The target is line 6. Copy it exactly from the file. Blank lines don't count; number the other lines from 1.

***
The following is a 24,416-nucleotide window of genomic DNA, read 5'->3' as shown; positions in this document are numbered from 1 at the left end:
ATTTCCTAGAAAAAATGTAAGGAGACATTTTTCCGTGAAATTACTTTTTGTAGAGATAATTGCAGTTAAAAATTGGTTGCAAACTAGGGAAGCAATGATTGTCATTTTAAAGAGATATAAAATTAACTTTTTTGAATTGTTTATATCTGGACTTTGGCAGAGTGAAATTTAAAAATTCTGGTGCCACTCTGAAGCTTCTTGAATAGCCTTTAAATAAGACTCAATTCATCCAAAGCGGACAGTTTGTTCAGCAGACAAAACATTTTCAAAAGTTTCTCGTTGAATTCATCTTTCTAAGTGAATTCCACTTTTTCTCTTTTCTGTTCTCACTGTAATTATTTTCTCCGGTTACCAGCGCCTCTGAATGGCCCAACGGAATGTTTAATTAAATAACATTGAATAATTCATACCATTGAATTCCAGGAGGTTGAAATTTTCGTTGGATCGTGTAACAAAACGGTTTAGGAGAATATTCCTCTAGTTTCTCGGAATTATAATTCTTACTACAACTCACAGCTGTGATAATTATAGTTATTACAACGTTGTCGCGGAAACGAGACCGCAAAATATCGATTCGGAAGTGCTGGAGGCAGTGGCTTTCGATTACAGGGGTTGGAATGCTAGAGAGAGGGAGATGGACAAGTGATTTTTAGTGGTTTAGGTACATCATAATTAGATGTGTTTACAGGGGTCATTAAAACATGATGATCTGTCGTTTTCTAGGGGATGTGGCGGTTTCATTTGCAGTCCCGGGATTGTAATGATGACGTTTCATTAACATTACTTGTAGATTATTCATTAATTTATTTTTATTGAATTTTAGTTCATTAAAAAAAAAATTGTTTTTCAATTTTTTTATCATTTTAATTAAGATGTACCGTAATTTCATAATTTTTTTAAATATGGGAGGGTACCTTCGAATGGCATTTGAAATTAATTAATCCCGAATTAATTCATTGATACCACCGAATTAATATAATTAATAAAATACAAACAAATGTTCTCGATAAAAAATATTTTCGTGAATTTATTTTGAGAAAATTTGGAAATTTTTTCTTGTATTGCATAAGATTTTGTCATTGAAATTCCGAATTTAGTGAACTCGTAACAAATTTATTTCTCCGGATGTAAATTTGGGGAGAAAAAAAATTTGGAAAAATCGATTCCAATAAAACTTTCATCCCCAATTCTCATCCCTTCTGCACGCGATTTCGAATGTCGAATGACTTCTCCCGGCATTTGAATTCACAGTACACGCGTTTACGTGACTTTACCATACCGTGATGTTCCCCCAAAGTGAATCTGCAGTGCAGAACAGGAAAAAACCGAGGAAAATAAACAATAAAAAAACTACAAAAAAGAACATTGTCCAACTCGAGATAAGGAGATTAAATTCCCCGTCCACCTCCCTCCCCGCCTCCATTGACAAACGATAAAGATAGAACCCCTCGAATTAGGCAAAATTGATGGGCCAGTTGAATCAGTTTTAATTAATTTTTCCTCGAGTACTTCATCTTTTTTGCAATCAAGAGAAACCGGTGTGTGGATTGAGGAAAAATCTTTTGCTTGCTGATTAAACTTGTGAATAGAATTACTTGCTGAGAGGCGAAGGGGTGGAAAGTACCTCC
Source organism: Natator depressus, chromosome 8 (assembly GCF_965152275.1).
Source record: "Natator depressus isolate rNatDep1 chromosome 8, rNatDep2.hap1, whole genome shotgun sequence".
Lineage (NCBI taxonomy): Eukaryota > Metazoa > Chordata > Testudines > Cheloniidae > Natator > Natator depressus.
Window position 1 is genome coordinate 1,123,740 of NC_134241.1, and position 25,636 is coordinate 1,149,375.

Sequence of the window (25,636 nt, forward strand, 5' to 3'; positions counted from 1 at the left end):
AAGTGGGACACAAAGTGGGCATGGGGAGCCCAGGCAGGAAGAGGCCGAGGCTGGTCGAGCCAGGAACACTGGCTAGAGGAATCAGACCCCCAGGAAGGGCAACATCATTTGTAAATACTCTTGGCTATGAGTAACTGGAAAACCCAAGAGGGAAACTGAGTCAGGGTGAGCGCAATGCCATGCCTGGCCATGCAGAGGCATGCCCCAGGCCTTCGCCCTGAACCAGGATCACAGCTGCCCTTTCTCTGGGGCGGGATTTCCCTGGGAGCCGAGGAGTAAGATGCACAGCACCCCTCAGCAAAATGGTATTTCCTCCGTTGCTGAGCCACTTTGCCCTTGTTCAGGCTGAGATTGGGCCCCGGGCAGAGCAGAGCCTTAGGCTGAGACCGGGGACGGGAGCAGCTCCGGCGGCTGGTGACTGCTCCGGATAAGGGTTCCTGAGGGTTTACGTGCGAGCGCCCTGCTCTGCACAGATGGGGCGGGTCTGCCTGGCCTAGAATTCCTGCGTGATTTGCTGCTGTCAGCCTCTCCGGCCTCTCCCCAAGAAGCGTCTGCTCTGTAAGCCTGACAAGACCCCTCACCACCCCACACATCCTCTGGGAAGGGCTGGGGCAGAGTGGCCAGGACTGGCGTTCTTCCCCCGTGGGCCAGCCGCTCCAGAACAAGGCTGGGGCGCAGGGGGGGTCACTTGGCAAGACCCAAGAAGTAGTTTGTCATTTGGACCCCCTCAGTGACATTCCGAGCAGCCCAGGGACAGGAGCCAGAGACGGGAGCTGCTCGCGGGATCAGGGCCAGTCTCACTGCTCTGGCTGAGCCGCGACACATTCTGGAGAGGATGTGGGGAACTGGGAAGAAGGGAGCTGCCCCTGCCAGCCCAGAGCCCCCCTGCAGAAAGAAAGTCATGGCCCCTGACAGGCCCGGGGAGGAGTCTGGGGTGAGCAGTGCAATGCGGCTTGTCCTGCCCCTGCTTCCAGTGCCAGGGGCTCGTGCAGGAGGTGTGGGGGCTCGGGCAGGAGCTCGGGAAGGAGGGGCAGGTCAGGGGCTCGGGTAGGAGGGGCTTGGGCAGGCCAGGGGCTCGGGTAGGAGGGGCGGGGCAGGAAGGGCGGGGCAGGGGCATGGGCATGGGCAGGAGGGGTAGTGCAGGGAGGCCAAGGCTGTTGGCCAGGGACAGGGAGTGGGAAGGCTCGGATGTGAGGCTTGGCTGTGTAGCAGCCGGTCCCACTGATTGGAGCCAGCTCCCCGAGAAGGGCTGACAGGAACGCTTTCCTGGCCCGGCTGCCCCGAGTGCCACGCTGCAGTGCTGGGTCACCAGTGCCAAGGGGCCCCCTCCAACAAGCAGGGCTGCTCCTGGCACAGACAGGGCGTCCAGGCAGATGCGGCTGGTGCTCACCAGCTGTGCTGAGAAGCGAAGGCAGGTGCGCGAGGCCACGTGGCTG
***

Window position 1 is genome coordinate 1,123,740 of NC_134241.1, and position 25,636 is coordinate 1,149,375.